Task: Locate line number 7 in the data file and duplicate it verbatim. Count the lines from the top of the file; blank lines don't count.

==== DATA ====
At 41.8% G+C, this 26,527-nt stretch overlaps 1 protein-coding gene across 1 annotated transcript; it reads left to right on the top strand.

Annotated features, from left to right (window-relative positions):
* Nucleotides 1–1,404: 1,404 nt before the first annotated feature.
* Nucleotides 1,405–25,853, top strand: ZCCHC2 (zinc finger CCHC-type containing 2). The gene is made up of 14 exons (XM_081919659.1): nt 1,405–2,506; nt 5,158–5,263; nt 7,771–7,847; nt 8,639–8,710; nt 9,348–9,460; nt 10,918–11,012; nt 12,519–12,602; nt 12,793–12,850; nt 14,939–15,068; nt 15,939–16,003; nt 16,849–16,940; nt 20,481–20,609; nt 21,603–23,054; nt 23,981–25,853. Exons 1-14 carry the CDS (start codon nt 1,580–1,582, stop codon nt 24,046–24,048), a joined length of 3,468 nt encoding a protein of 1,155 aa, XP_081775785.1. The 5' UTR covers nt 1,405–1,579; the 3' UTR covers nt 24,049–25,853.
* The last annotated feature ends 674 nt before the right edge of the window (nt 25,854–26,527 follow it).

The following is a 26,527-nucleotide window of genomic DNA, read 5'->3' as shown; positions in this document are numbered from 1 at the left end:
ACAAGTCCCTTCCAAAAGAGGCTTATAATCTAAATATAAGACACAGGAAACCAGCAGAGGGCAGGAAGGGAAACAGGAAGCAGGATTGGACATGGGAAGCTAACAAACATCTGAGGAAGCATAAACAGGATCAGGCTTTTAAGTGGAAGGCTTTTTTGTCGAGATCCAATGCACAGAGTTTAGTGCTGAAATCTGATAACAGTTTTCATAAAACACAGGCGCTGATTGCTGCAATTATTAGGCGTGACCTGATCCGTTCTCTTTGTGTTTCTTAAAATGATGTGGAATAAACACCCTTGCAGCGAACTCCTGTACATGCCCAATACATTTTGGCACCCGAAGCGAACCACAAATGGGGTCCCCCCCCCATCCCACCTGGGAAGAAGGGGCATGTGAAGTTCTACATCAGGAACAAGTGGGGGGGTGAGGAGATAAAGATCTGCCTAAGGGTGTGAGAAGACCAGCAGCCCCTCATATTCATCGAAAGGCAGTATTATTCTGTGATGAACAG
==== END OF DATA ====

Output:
ACAAGTCCCTTCCAAAAGAGGCTTATAATCTAAATATAAGACACAGGAAACCAGCAGAGGGCAGGAAGGGAAACAGGAAGCAGGATTGGACATGGGAAGCTAACAAACATCTGAGGAAGCATAAACAGGATCAGGCTTTTAAGTGGAAGGCTTTTTTGTCGAGATCCAATGCACAGAGTTTAGTGCTGAAATCTGATAACAGTTTTCATAAAACACAGGCGCTGATTGCTGCAATTATTAGGCGTGACCTGATCCGTTCTCTTTGTGTTTCTTAAAATGATGTGGAATAAACACCCTTGCAGCGAACTCCTGTACATGCCCAATACATTTTGGCACCCGAAGCGAACCACAAATGGGGTCCCCCCCCCATCCCACCTGGGAAGAAGGGGCATGTGAAGTTCTACATCAGGAACAAGTGGGGGGGTGAGGAGATAAAGATCTGCCTAAGGGTGTGAGAAGACCAGCAGCCCCTCATATTCATCGAAAGGCAGTATTATTCTGTGATGAACAG